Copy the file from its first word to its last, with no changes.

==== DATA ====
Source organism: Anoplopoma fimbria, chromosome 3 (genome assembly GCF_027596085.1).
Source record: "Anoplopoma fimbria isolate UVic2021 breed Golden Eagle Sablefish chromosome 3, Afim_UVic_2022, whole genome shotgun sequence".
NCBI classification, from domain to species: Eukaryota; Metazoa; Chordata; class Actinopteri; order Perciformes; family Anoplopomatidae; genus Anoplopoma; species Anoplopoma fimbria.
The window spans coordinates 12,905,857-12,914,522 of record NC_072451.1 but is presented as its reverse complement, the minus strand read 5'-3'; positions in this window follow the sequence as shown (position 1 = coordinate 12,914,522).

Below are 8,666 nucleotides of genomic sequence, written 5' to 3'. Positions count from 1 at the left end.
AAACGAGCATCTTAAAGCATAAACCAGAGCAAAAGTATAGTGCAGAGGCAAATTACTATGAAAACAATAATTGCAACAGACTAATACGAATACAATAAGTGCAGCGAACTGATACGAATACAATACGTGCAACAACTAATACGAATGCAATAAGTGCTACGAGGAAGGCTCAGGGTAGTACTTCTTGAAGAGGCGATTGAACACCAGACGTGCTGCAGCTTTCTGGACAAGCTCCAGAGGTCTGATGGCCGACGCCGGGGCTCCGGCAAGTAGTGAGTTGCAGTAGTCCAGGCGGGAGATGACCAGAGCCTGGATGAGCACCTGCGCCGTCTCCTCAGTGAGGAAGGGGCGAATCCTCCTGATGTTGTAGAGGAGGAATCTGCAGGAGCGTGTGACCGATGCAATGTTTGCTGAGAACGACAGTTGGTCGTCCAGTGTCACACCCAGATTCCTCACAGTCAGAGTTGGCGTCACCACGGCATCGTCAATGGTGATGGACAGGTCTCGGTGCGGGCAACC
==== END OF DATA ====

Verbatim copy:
Source organism: Anoplopoma fimbria, chromosome 3 (genome assembly GCF_027596085.1).
Source record: "Anoplopoma fimbria isolate UVic2021 breed Golden Eagle Sablefish chromosome 3, Afim_UVic_2022, whole genome shotgun sequence".
NCBI classification, from domain to species: Eukaryota; Metazoa; Chordata; class Actinopteri; order Perciformes; family Anoplopomatidae; genus Anoplopoma; species Anoplopoma fimbria.
The window spans coordinates 12,905,857-12,914,522 of record NC_072451.1 but is presented as its reverse complement, the minus strand read 5'-3'; positions in this window follow the sequence as shown (position 1 = coordinate 12,914,522).

Below are 8,666 nucleotides of genomic sequence, written 5' to 3'. Positions count from 1 at the left end.
AAACGAGCATCTTAAAGCATAAACCAGAGCAAAAGTATAGTGCAGAGGCAAATTACTATGAAAACAATAATTGCAACAGACTAATACGAATACAATAAGTGCAGCGAACTGATACGAATACAATACGTGCAACAACTAATACGAATGCAATAAGTGCTACGAGGAAGGCTCAGGGTAGTACTTCTTGAAGAGGCGATTGAACACCAGACGTGCTGCAGCTTTCTGGACAAGCTCCAGAGGTCTGATGGCCGACGCCGGGGCTCCGGCAAGTAGTGAGTTGCAGTAGTCCAGGCGGGAGATGACCAGAGCCTGGATGAGCACCTGCGCCGTCTCCTCAGTGAGGAAGGGGCGAATCCTCCTGATGTTGTAGAGGAGGAATCTGCAGGAGCGTGTGACCGATGCAATGTTTGCTGAGAACGACAGTTGGTCGTCCAGTGTCACACCCAGATTCCTCACAGTCAGAGTTGGCGTCACCACGGCATCGTCAATGGTGATGGACAGGTCTCGGTGCGGGCAACC